A UFO has landed in Hamburg! And inside the Elbphilharmonie, too. This is the large sound reflector that is suspended from the ceiling of the Grand Hall. It helps to distribute the sound waves and improve the acoustics in the hall, providing every seat with good sound.

Another view of the sound reflector and the ceiling.

The walls and ceilings of the Grand Hall are covered by 10,000 unique sheets of gypsum fibre panels. Each of these sheets was individually carved using a CNC mill. The dents are of varying depth (they are generally shallower within arms reach of the walkways and deeper on the ceilings) and individual recesses even spread across multiple tiles, forming a giant puzzle that covers the entire hall. At some point during the planning and construction process, someone came up with the term “white skin” (in German “Weiße Haut”), and while architect Jacques Herzog mentioned in an interview that he dislikes that term because it reminds him “of a dead body’s skin, like a water corpse”, it was already too late: the media had already adopted the idiom and by now it is widely used. In reality, just like Herzog suggested during the interview, the surface is more reminiscent of a crustacean’s shell. No matter what term you use though, the surface is both beautiful and crucial to the sound of the Grand Hall.

At some places like around the organ, the wall panels turn into grates whose structure blends seamlessly with the rest of the walls. Their appearance is also a faint echo of the fence that Herzog & De Meuron created for their 80 Bond Street apartment building in New York, completed in 2007.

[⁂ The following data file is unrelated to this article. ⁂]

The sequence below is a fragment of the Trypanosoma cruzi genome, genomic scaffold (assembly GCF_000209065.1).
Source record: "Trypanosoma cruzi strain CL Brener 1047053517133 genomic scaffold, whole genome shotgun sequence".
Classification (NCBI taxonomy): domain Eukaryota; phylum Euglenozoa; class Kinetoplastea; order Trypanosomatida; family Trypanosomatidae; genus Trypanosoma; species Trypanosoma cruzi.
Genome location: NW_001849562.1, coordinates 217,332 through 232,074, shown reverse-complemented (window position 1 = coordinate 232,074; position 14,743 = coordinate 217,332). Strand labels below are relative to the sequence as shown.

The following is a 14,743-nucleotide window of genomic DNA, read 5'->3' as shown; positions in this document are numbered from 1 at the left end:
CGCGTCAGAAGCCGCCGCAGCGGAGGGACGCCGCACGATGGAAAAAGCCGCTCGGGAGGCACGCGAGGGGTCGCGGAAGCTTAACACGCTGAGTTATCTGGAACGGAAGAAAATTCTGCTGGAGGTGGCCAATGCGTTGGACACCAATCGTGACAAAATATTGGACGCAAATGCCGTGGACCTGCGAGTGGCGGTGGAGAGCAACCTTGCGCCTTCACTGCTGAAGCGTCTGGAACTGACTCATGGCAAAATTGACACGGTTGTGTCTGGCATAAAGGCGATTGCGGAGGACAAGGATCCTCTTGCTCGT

Take your seats everyone, the performance is about to begin!

Applause! Pianist Alice Sara Ott leaves the stage after her magnificent performance of Ravel’s Piano Concerto in G major together with the NDR Elbphilharmonie Orchester, directed by Thomas Hengelbrock, on February 14th, 2017.

After a concert has ended, you can usually roam around the hall freely for a while. While many visitors leave quickly, others walk around and explore the hall. Since all tiers are connected by stairs, you can walk around the entire space and check out all the different perspectives. This photo shows the view straight down from one of the upper tiers. Also visible is the floor signage that guides you to your seat.

More wall and ceiling panelling, showing the seams and how individual dents stretch across several panels. I could marvel at these surfaces for hours.

Leaving the Grand Hall and walking down the curvy stairs to the Plaza. And the most important question is of course: how does the Grand Hall sound? It depends I guess. I’ve had the chance to experience both an orchestra concert and a pop concert and the difference was remarkable. My first concert was Junius Meyvant, a jazz-pop musician from Iceland, and the sound was not very good. His voice was difficult to understand and the bass was muddy and buried in the mix. My guess is that this was in part due to bad mixing and/or a bad PA system, which consisted of a ring of speakers around the stage blasting the sound into all corners of the hall. Maybe the hall is not really suited to this kind of amplification though. And in fact, in an interview with German newspaper “Welt am Sonntag” in July 2014, acoustician Yasuhisa Toyota said “We were concerned about natural acoustics for orchestral music, not a sound system with loudspeakers and amplifiers.”